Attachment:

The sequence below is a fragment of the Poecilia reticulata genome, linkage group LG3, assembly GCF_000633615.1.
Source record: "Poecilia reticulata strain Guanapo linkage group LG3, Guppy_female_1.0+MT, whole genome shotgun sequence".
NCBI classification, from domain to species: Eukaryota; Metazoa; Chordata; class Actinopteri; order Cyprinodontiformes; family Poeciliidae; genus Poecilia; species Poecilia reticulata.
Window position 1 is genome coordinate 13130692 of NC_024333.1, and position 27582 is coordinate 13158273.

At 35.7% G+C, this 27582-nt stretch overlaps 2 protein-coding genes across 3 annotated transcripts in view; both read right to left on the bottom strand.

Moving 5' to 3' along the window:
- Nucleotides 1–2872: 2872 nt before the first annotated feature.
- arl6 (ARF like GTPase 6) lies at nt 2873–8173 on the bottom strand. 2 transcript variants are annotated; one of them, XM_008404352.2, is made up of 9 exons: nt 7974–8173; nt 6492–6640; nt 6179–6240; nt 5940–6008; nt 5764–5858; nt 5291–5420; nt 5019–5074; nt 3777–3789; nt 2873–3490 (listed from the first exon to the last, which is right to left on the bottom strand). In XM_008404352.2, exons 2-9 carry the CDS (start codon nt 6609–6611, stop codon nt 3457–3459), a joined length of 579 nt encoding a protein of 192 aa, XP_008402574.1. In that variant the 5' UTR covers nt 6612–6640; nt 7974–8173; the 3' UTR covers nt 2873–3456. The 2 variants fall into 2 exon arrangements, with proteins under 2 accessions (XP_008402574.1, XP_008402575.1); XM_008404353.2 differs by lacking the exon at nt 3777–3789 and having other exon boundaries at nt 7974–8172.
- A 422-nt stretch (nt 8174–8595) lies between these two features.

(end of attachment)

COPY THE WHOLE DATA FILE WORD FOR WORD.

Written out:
The sequence below is a fragment of the Poecilia reticulata genome, linkage group LG3, assembly GCF_000633615.1.
Source record: "Poecilia reticulata strain Guanapo linkage group LG3, Guppy_female_1.0+MT, whole genome shotgun sequence".
NCBI classification, from domain to species: Eukaryota; Metazoa; Chordata; class Actinopteri; order Cyprinodontiformes; family Poeciliidae; genus Poecilia; species Poecilia reticulata.
Window position 1 is genome coordinate 13130692 of NC_024333.1, and position 27582 is coordinate 13158273.

At 35.7% G+C, this 27582-nt stretch overlaps 2 protein-coding genes across 3 annotated transcripts in view; both read right to left on the bottom strand.

Moving 5' to 3' along the window:
- Nucleotides 1–2872: 2872 nt before the first annotated feature.
- arl6 (ARF like GTPase 6) lies at nt 2873–8173 on the bottom strand. 2 transcript variants are annotated; one of them, XM_008404352.2, is made up of 9 exons: nt 7974–8173; nt 6492–6640; nt 6179–6240; nt 5940–6008; nt 5764–5858; nt 5291–5420; nt 5019–5074; nt 3777–3789; nt 2873–3490 (listed from the first exon to the last, which is right to left on the bottom strand). In XM_008404352.2, exons 2-9 carry the CDS (start codon nt 6609–6611, stop codon nt 3457–3459), a joined length of 579 nt encoding a protein of 192 aa, XP_008402574.1. In that variant the 5' UTR covers nt 6612–6640; nt 7974–8173; the 3' UTR covers nt 2873–3456. The 2 variants fall into 2 exon arrangements, with proteins under 2 accessions (XP_008402574.1, XP_008402575.1); XM_008404353.2 differs by lacking the exon at nt 3777–3789 and having other exon boundaries at nt 7974–8172.
- A 422-nt stretch (nt 8174–8595) lies between these two features.